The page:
Health and Education

Low-fee private schooling: what do we really know? Prachi Srivastava responds to The Economist

Duncan Green - August 11, 2015

Prachi Srivastava is one of the experts on ‘low-fee private schooling’ who was interviewed for last week’s remarkably one sided Economist Paean to the Private (my words not hers). She wants to set the record straight. I have been researching low-fee private schooling for nearly a decade and a half. In fact, the term did not exist until I coined it. The first time I …

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Have the MDGs affected developing country policies and spending? Findings of new 50 country study.

Duncan Green - July 24, 2015

One of the many baffling aspects of the post-2015/Sustainable Development Goal process is how little research there has been on the impact of their predecessor, the Millennium Development Goals. That may sound odd, given how often we hear ‘the MDGs are on/off track’ on poverty, health, education etc, but saying ‘the MDG for poverty reduction has been achieved five years ahead of schedule’ is not …

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Is the IMF Dismantling Trickle Down Economics?

Duncan Green - June 19, 2015

Oxfam America researcher and inequality guru Nick Galasso hails a new report that finds the poor and middle classes are the main engines of growth – not the rich In a new report, the IMF effectively drives the final nail into the coffin of trickle-down economics. The top finding, in their words, is that “if the income share of the top 20 percent (the rich) increases, …

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A long-ignored crisis in development – the collapse in morale among public officials. New UN paper.

Duncan Green - June 16, 2015

News flash: officials are people too. With feelings. If you treat them as untrustworthy scumbags who only do good things for voters and tax payers when they are threatened or offered cash, they are likely to get thoroughly demoralized and may even end up behaving that way. You don’t have to take it from me, you can instead read it in From New Public Management …

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What happens when historians and campaigners spend a day together discussing how change happens?

Duncan Green - June 9, 2015

Part of the feedback on last month’s post calling for a ‘lessons of history’ programme was, inevitably, that someone is already doing it. So last week I headed off to Kings College, London for a mind expanding conference on ‘Why Change Happens: What we Can Learn from the Past’. The organizers were the History and Policy network and Friends of the Earth, as part of …

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Could the UN’s new Progress of the World’s Women provide the foundations for feminist economic policy?

Duncan Green - April 28, 2015

Yesterday I went to the London launch of UN Women’s new flagship report, Progress of the World’s Women 2015-16, in the slightly incongruous setting of the Institution of Civil Engineers – walls adorned with portraits of bewigged old patriarchs  from a (happily) bygone era (right). The report is excellent. These big multilateral publications are usually a work of synthesis, bringing together existing research rather than …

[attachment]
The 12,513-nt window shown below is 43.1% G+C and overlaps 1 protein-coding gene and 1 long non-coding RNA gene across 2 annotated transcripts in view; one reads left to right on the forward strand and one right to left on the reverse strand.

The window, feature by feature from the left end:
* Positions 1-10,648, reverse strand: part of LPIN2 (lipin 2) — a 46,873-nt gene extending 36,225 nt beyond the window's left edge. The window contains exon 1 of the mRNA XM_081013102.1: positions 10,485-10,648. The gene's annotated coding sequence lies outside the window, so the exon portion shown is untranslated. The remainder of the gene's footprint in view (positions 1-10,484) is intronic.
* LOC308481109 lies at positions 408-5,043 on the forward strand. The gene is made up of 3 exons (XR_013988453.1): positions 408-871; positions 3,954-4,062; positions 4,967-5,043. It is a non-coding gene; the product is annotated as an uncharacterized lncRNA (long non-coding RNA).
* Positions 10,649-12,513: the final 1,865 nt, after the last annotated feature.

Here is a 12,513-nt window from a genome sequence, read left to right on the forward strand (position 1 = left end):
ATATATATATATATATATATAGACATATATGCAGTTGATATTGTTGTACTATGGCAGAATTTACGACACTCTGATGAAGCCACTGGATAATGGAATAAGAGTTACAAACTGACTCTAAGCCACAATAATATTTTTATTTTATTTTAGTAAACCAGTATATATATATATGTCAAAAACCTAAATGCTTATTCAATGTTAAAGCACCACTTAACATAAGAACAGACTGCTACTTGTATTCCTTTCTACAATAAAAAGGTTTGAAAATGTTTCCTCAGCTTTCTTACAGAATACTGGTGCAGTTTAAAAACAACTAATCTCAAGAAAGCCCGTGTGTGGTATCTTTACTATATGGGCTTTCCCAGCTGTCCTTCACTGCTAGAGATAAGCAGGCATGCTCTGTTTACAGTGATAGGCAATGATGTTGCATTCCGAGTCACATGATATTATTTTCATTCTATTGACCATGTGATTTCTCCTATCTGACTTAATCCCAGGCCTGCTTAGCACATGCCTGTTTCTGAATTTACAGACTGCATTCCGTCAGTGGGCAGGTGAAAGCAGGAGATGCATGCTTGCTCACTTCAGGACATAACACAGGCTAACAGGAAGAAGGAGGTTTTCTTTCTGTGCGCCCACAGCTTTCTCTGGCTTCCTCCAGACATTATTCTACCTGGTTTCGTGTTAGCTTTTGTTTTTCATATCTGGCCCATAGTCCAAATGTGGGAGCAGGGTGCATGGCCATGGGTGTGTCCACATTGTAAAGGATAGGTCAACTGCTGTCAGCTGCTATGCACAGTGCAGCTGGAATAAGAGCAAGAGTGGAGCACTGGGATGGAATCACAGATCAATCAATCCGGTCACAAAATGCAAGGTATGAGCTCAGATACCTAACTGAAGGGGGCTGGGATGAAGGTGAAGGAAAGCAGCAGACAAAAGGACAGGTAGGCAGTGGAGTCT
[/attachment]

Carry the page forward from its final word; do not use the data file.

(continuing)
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Sport can reach places where other aid and development programmes struggle. So why are we ignoring it?

Duncan Green - April 17, 2015

Mel Paramasivan (@melparamasivan) says she was ‘that kid who was always picked last’. But now she is the Communications and Fundraising Manager at the Sport for Development charity International Inspiration, who are credited for all the pics in this piece. “Oh, that’s nice” was the patronising response from another delegate at an international women’s rights conference when I explained how sport is being used to …

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Some healthy scepticism about ‘Citizen Engagement’ (and why I’m excited about MOOCs)

Duncan Green - March 25, 2015

MOOCs are taking over. If you aren’t yet excited about Massive Open Online Courses, you should be. When I was first getting interested in development the only way to bridge the gap between reading the news and coughing up squllions for a Masters was to cycle through the rain every Tuesday evening to London’s City Literary Institute to sit at the feet of Jenny Pearce …

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How can India send a spaceship to Mars but not educate its children? Guest post from Deepak Xavier

Duncan Green - March 24, 2015

Oxfam is going through its own (belated but welcome) process of ‘Bric-ification’, with the rise of independent Oxfam affiliates in the main developing countries. Oxfam India is one of the leaders, founded in 2008 and focussing its work on 7 of the most deprived states in India. It is rapidly becoming an advocacy powerhouse within India, running campaigns on everything from gender inequality to ‘Stand strong …

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What to do about Inequality, Shrinking Wages and the perils of PPPs? A conversation with Kaushik Basu, World Bank chief economist

Duncan Green - March 10, 2015

Along with a bunch of policy wonks from NGOs and thinktanks, I had an exchange with World Bank chief economist Kaushik Basu this week. Rules of engagement were that the meeting  was off the record, but I was allowed to blog as long as the Bank saw a draft to make sure I wasn’t about to get him the sack. In the end, however, the …

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